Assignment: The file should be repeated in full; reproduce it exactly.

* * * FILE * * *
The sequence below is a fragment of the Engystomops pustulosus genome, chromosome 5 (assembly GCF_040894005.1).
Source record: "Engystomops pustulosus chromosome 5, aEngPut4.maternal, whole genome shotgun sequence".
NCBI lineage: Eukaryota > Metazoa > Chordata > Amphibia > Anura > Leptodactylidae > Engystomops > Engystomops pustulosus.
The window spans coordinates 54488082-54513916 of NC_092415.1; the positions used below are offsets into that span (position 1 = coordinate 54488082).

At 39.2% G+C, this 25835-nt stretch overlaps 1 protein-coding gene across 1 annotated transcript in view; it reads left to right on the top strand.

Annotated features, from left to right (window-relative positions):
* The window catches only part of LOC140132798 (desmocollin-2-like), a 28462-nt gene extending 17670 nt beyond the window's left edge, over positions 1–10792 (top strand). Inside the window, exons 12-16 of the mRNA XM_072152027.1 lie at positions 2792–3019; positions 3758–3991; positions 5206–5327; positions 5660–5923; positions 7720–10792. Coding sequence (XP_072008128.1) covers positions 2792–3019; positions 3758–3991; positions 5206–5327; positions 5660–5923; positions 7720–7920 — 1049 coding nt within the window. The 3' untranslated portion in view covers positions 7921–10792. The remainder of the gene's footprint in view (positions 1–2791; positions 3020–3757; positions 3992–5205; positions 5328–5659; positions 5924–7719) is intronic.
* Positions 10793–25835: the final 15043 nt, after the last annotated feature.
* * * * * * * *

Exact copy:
The sequence below is a fragment of the Engystomops pustulosus genome, chromosome 5 (assembly GCF_040894005.1).
Source record: "Engystomops pustulosus chromosome 5, aEngPut4.maternal, whole genome shotgun sequence".
NCBI lineage: Eukaryota > Metazoa > Chordata > Amphibia > Anura > Leptodactylidae > Engystomops > Engystomops pustulosus.
The window spans coordinates 54488082-54513916 of NC_092415.1; the positions used below are offsets into that span (position 1 = coordinate 54488082).

At 39.2% G+C, this 25835-nt stretch overlaps 1 protein-coding gene across 1 annotated transcript in view; it reads left to right on the top strand.

Annotated features, from left to right (window-relative positions):
* The window catches only part of LOC140132798 (desmocollin-2-like), a 28462-nt gene extending 17670 nt beyond the window's left edge, over positions 1–10792 (top strand). Inside the window, exons 12-16 of the mRNA XM_072152027.1 lie at positions 2792–3019; positions 3758–3991; positions 5206–5327; positions 5660–5923; positions 7720–10792. Coding sequence (XP_072008128.1) covers positions 2792–3019; positions 3758–3991; positions 5206–5327; positions 5660–5923; positions 7720–7920 — 1049 coding nt within the window. The 3' untranslated portion in view covers positions 7921–10792. The remainder of the gene's footprint in view (positions 1–2791; positions 3020–3757; positions 3992–5205; positions 5328–5659; positions 5924–7719) is intronic.
* Positions 10793–25835: the final 15043 nt, after the last annotated feature.